Blue is a fairly rare color in nature (“Oh, yeah? Look up, numbskull.” — the Camera) but what blue there is tends to be very pretty. While these are blue berries, they are not blueberries. This is mile-a-minute weed (Persicaria perfoliata) or as our friend Lyla called it back in February, “Triangle-Headed Pokey Weed.”
Tagged With: Berries
I had a meeting in another building late this morning so I took my camera with me and wondered a bit on the way back to get some pictures. Most of them are of various fruits on the edges of the woods. There are a lot of Amur honeysuckle (Lonicera maackii) and they are all covered with their bright red fruits. After getting a few pictures of those, I took some of these Viburnum berries. In contrast to the inedible (to humans, anyway) honeysuckle berries, Viburnum berries are edible. I also took pictures of some wild rose hips and some wild grapes.
It started raining a few days ago and it’s been raining, off and on, since. Today was the wettest so far, with fairly heavy rain coming down all day. We were back over at &@x2018;the house’ today and I took a short break from going through things to walk around outdoors with my camera. There are some Nandinas onside the kitchen window and I took some pictures of the red berries on them. They’re pretty berries but I find Nandina to be a bit too tall for the location. They replaced azaleas that got about seven feet tall and were much thicker, so at least these can be seen through. The berries are certainly pretty in the rain.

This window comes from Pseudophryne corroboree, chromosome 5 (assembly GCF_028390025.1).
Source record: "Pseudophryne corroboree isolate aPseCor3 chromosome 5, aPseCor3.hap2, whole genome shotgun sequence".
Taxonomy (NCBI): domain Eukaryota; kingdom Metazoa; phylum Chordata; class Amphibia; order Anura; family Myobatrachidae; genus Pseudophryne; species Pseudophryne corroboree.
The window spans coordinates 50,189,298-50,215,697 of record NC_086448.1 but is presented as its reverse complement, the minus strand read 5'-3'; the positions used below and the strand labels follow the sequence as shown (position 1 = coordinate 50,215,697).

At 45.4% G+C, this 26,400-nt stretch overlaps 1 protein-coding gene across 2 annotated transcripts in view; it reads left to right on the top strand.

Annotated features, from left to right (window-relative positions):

The American beautyberry (Callicarpa americana) in our back yard is covered with purple berries. The blooms are pretty insignificant but the berries are quite striking. There are some beetles that I see on it occasionally but today there were none that I could find. I also took some pictures of the rose growing outside our front door as well as some glass fish-net floats in a bowl on the stone table, also outside our front door. Technically, this is a weed, as we didn’t plant it, but I don’t mind it where it is and it’s not terribly aggressive, so I’ll leave it to grow in peace.